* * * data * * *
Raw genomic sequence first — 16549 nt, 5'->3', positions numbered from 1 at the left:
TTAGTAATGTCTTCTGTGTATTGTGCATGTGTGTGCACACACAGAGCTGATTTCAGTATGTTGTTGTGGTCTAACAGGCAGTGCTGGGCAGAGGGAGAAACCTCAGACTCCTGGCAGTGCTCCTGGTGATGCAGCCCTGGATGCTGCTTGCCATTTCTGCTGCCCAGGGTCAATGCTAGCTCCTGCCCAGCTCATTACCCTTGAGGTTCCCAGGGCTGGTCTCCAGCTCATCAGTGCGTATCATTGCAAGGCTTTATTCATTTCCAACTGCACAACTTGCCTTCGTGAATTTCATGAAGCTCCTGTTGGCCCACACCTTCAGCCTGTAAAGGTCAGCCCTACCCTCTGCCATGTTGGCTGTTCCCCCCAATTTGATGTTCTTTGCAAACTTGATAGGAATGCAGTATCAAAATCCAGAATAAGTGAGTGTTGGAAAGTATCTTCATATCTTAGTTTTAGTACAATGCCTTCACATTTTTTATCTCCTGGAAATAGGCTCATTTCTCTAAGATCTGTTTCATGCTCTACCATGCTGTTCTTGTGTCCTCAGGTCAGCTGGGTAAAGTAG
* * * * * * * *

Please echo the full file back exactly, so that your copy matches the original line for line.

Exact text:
Raw genomic sequence first — 16549 nt, 5'->3', positions numbered from 1 at the left:
TTAGTAATGTCTTCTGTGTATTGTGCATGTGTGTGCACACACAGAGCTGATTTCAGTATGTTGTTGTGGTCTAACAGGCAGTGCTGGGCAGAGGGAGAAACCTCAGACTCCTGGCAGTGCTCCTGGTGATGCAGCCCTGGATGCTGCTTGCCATTTCTGCTGCCCAGGGTCAATGCTAGCTCCTGCCCAGCTCATTACCCTTGAGGTTCCCAGGGCTGGTCTCCAGCTCATCAGTGCGTATCATTGCAAGGCTTTATTCATTTCCAACTGCACAACTTGCCTTCGTGAATTTCATGAAGCTCCTGTTGGCCCACACCTTCAGCCTGTAAAGGTCAGCCCTACCCTCTGCCATGTTGGCTGTTCCCCCCAATTTGATGTTCTTTGCAAACTTGATAGGAATGCAGTATCAAAATCCAGAATAAGTGAGTGTTGGAAAGTATCTTCATATCTTAGTTTTAGTACAATGCCTTCACATTTTTTATCTCCTGGAAATAGGCTCATTTCTCTAAGATCTGTTTCATGCTCTACCATGCTGTTCTTGTGTCCTCAGGTCAGCTGGGTAAAGTAG